55   Arms, arms, sword, fire! Corruption in the place!
55. Corruption in the place!: Bribery in the court!

 56   False justicer, why hast thou let her 'scape?
56. justicer: judge.

 57   Bless thy five wits!

 58   O pity! Sir, where is the patience now,
 59   That thou so oft have boasted to retain?

      EDGAR [Aside.]
 60   My tears begin to take his part so much,
 61   They'll mar my counterfeiting.

 62   The little dogs and all, Tray, Blanch, and
62. The little dogs and all: Even the little dogs.

 63   Sweet-heart, see, they bark at me.

 64   Tom will throw his head at them. Avaunt,
64. throw his head at them: threaten them. Avaunt: Begone.

 65   you curs!
 66        Be thy mouth or black or white,
66. or black or white: either black or white.

 67        Tooth that poisons if it bite;
67. Tooth that poisons: i.e., rabid.

 68        Mastiff, grey-hound, mongrel grim,
 69        Hound or spaniel, brach or lym,
69. brach: female hound. lym: hunting dog kept on a leash?

 70        Or bobtail tike or trundle-tail,
70. bobtail tike: short-tailed mongrel. trundle-tail: long-tail.

 71        Tom will make them weep and wail:
 72        For, with throwing thus my head,
 73        Dogs leap the hatch, and all are fled.
73. hatch: the lower half of a divided door.

 74   Do de, de, de. Sessa! Come, march to wakes and
74. wakes: parish festivals.

 75   fairs and market-towns. Poor Tom, thy horn is dry.
75. thy horn is dry: i.e., my begging-bowl is empty.

100. anatomize: dissect
 76   Then let them anatomize Regan; see what breeds
 77   about her heart. Is there any cause in nature that
 78   makes these hard hearts?

           [To EDGAR.]

 79   You, sir, I entertain for one of my hundred; only I
79. entertain: retain.

 80   do not like the fashion of your garments: you will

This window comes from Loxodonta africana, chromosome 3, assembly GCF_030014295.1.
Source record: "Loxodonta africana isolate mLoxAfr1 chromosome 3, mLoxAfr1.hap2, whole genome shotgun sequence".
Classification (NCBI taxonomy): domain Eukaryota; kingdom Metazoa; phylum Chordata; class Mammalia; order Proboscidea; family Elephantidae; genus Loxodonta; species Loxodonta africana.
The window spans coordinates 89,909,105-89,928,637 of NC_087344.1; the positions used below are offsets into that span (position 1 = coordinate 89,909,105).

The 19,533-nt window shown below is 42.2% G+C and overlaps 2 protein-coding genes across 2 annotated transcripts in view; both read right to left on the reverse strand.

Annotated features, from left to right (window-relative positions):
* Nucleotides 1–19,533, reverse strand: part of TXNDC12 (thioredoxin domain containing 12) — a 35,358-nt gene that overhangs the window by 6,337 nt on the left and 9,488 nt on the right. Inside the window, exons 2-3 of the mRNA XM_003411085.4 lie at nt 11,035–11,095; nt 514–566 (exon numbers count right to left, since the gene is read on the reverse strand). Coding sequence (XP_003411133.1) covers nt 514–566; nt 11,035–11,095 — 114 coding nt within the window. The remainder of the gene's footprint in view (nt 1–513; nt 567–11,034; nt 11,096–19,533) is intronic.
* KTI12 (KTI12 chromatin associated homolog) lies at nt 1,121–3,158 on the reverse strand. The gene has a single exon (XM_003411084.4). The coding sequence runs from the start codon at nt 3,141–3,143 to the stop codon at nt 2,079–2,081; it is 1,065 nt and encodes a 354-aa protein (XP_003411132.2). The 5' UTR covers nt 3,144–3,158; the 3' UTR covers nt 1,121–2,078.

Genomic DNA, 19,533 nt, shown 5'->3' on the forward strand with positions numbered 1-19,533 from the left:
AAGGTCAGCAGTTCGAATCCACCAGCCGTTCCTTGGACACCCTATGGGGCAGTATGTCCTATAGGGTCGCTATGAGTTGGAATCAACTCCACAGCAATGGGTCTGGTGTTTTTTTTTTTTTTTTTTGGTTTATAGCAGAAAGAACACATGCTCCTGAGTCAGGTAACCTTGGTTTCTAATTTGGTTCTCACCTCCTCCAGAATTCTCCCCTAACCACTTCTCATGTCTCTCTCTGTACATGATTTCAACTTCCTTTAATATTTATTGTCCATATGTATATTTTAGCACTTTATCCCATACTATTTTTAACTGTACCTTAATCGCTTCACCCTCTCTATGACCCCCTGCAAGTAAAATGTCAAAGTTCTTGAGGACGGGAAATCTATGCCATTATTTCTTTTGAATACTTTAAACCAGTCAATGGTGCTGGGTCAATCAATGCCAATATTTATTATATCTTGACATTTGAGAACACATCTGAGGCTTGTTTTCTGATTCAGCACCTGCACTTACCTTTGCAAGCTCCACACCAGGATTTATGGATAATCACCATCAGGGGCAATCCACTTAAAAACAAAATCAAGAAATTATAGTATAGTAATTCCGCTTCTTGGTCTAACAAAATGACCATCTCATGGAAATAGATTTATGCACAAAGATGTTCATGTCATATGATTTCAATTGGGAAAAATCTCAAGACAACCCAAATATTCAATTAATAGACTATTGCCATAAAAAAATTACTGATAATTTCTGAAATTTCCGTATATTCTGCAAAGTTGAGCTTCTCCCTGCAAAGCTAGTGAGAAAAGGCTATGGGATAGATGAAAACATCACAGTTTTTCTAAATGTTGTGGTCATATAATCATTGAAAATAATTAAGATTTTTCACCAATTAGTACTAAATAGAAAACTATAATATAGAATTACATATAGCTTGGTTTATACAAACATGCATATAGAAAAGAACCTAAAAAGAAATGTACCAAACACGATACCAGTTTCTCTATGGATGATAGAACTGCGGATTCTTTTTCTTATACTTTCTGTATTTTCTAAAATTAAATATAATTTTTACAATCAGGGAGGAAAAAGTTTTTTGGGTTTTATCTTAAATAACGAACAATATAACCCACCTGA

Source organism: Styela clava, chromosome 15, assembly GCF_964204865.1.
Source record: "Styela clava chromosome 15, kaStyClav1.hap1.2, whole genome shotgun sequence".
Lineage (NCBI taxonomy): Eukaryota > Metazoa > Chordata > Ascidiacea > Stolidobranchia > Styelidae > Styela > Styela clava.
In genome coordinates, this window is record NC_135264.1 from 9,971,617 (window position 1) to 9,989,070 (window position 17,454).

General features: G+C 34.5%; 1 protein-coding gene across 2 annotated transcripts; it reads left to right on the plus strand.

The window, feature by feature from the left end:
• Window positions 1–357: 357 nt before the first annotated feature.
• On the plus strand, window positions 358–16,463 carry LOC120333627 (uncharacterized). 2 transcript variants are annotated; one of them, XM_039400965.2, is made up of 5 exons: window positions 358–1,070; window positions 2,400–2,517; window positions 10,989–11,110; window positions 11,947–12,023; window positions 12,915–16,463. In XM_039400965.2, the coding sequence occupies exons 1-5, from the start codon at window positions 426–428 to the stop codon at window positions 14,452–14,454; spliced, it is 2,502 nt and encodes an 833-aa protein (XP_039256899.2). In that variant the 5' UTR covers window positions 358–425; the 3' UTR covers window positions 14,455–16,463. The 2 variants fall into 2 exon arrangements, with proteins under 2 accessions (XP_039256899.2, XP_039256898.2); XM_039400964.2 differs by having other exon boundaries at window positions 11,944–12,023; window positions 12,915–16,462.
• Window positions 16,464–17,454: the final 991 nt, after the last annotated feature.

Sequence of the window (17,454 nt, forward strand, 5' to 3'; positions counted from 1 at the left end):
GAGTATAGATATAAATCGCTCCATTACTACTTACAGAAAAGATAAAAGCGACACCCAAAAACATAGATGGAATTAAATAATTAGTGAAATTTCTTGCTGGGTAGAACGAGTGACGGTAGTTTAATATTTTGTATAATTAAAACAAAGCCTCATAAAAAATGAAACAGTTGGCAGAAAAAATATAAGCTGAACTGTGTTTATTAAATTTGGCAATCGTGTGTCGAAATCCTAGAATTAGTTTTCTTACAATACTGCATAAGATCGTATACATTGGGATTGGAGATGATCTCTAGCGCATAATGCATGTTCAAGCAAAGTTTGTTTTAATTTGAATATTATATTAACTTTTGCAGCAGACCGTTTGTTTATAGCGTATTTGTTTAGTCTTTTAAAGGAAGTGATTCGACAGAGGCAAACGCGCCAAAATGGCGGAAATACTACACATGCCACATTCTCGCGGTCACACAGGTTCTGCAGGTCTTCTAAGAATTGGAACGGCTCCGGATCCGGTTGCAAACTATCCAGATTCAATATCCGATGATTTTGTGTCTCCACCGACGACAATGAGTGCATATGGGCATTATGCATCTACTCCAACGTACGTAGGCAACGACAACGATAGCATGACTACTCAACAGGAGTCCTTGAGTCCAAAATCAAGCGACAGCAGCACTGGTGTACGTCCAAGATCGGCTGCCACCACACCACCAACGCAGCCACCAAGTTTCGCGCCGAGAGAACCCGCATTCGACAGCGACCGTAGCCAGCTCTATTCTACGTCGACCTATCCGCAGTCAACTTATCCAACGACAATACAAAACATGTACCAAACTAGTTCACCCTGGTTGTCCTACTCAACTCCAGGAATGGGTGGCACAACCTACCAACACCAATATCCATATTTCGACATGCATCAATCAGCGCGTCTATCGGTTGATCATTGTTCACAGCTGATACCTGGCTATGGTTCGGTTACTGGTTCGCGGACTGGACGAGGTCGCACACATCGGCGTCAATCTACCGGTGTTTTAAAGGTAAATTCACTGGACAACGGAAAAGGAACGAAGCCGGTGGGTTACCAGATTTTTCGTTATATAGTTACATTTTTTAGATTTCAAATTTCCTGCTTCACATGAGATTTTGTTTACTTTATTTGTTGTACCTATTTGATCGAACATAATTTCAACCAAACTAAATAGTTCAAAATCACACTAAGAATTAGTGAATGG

81   say they are Persian attire: but let them be changed.
81. Persian: Lear madly mistakes Edgar's wretched blanket for rich, ornamental fabric.

 82   Now, good my lord, lie here and rest awhile.

 83   Make no noise, make no noise, draw the curtains.
83. draw the curtains: close the bed curtains.

 84   So, so. We'll go to supper i' th' morning. So, so, so.
84. supper: the evening meal.

 85   And I'll go to bed at noon.

           Enter GLOUCESTER.

 86   Come hither, friend: where is the king my master?

 87   Here, sir; but trouble him not, his wits are gone.

 88   Good friend, I prithee, take him in thy arms;
 89   I have o'erheard a plot of death upon him:
89. upon: against.

 90   There is a litter ready; lay him in 't,
 91   And drive towards Dover, friend, where thou shalt meet
 92   Both welcome and protection. Take up thy master:
 93   If thou shouldst dally half an hour, his life,
 94   With thine, and all that offer to defend him,
 95   Stand in assured loss: take up, take up;
93-95. his life . . . loss: his life, and yours, and the lives of all who try to defend him will surely be taken.

 96   And follow me, that will to some provision
 97   Give thee quick conduct.
96-97. me . . . conduct: me, who will quickly guide you to a place where there are provisions [such as food and clothes].

                                               Oppressed nature sleeps:
 98   This rest might yet have balm'd thy broken sinews,
98. balm'd: soothed. sinews: nerves.

 99   Which, if convenience will not allow,
99. convenience: circumstances.

100   Stand in hard cure.
100. Stand in hard cure: will be very difficult to cure.

King Lear being carried away by Gloucester, Kent, and the Fool
Illustrator: H.C. Selous
           [To the Fool.]

                                    Come, help to bear thy master;
101   Thou must not stay behind.

                                                Come, come, away.

           Exeunt [all but EDGAR].

102   When we our betters see bearing our woes,
102. bearing our woes: suffering the same woes we suffer.

103   We scarcely think our miseries our foes.
104   Who alone suffers suffers most i' the mind,
105   Leaving free things and happy shows behind:
106   But then the mind much sufferance doth o'er skip,
107   When grief hath mates, and bearing fellowship.
106-107. But . . . mates: i.e., only when grief is shared is the mind able rise above its suffering.

108   How light and portable my pain seems now,
108. portable: bearable.

109   When that which makes me bend makes the king bow,
110   He childed as I father'd! Tom, away!
110. He childed as I father'd!: i.e., his children are as bad as my father.

111   Mark the high noises; and thyself bewray,
111. high noises: rumors of great events. thyself bewray: reveal your true identity.

112   When false opinion, whose wrong thought defiles thee,
113   In thy just proof, repeals and reconciles thee.
114   What will hap more tonight, safe 'scape the king!
112-114. When . . . thee: i.e., when public opinion, which now mistakenly defiles you, finds you proved guiltless and recalls you to your rightful place in society. What . . . king!: i.e., No matter what else chances tonight, I hope that the king will safely escape.

115   Lurk, lurk.